My work is inspired by the rugged beauty and fragility of nature. I am attracted to the dramatic play of light and shadow on rocky cliffs, the swirling patterns of rushing waterfalls and the translucent colors in partially frozen ice along the river’s edge. I frequently ski and hike with my sketchbook in tow so that I can draw a particular view. Back in my studio, I am often influenced by the sensitivity and directness of Japanese and Chinese sumi paintings as I create new pieces from my nature studies.
I cut bold lines and rugged forms into my woodblocks. I print my woodcuts in one color to convey either stark stillness or intense movement in the landscape. My prints are monochromatic because I do not want the distraction of color to diffuse the forms. Conversely, my monotypes feature layers of translucent color, elusive light on surfaces, and undulating lines. Both woodblock and monotype reveal my strong interest in the variety of changing textures and patterns in nature. I am constantly trying new techniques, inks, and tools to discover more ways of expressing myself through printmaking.
My early work depicts animals such as monkeys, giraffes, and zebras that I would sketch at the zoo. At the Virginia Center for the Creative Arts in Sweet Briar, Virginia, I discovered a landscape choked with the kudzu vine which seemed to take on shapes like dinosaurs or birds at different times of day. The woodcuts that I made of kudzu marked a transition from depicting animals to creating landscapes. In Vermont, I sought out mountain vistas and rushing waterfalls.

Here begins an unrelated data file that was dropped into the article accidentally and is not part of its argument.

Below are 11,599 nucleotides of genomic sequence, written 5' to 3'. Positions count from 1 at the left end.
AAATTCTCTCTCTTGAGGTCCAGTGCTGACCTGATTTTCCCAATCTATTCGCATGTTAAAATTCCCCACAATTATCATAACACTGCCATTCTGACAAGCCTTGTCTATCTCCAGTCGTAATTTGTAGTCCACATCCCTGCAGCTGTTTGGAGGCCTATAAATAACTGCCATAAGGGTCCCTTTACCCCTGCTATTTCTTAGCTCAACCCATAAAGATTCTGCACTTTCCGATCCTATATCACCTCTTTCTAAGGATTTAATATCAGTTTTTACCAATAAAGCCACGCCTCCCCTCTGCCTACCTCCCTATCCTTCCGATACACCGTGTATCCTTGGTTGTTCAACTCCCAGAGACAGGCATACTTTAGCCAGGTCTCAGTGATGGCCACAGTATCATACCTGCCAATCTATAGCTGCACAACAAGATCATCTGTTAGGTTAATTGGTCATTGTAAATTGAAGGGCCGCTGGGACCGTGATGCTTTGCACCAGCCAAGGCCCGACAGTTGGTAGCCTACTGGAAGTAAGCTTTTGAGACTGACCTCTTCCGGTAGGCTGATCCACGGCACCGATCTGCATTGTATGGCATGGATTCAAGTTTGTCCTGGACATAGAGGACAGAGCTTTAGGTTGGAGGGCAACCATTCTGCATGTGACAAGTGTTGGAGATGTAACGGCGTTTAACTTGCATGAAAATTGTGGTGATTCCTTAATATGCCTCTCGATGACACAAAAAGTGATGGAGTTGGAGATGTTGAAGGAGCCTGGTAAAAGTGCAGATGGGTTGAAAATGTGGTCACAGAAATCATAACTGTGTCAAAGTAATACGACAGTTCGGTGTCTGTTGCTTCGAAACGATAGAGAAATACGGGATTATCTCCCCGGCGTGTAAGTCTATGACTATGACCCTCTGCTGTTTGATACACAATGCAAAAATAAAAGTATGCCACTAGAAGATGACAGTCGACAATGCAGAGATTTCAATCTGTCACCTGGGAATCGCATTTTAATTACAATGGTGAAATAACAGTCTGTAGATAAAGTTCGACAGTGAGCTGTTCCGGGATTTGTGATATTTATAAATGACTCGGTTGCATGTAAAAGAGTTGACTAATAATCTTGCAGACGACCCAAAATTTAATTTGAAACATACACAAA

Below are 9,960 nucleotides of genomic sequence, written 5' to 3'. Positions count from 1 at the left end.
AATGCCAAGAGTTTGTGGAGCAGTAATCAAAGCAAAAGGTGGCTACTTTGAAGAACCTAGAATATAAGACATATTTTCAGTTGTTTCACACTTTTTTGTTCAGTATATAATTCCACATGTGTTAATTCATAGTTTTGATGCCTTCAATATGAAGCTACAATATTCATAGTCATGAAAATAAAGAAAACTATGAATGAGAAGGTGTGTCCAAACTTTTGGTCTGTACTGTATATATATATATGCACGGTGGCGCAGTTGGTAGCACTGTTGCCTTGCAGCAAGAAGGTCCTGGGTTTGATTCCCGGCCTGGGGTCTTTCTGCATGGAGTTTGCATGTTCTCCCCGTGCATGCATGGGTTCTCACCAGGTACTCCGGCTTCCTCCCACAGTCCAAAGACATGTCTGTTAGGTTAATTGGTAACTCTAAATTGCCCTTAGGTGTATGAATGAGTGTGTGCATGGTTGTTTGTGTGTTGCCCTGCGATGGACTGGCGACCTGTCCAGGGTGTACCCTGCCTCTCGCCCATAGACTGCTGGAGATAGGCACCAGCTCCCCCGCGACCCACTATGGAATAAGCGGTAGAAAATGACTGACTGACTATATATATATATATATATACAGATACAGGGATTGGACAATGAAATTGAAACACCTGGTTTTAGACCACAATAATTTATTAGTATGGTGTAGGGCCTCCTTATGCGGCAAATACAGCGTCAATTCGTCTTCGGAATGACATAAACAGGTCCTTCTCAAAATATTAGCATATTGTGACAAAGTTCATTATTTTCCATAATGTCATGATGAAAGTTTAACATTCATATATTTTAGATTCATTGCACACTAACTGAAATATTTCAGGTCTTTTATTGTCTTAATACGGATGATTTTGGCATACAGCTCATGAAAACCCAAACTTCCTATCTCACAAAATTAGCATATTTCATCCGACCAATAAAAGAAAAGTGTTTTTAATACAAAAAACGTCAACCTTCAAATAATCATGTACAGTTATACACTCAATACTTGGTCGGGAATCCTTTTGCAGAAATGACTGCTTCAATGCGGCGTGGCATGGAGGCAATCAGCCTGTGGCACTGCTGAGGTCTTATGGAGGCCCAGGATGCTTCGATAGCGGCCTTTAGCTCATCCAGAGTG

Recently, I was an artist-in-residence at Gros Morne National Park in Newfoundland. During my time in Canada, I observed stirring views of rugged fjords with cliff faces that plunge to the ocean, revealing the geologic forces that shaped them. I have been working on monotypes that depict the silvery bay, the deep green hills and the orange cliffs. In my woodcuts, I am interpreting the expansive, barren, pristine landscape of Newfoundland.
I have also traveled to the American Southwest and visited several national parks. The canyons and gorges of the desert provided the inspiration for a new body of work. On site, I made drawings and paintings of the strange rocks, which glow in shades of brilliant pinks, oranges and deep purple. In my studio, I work on monotypes and woodcuts which I develop from these studies. I continue to make work that interprets the natural world, whether it is a detailed flower or an expansive landscape.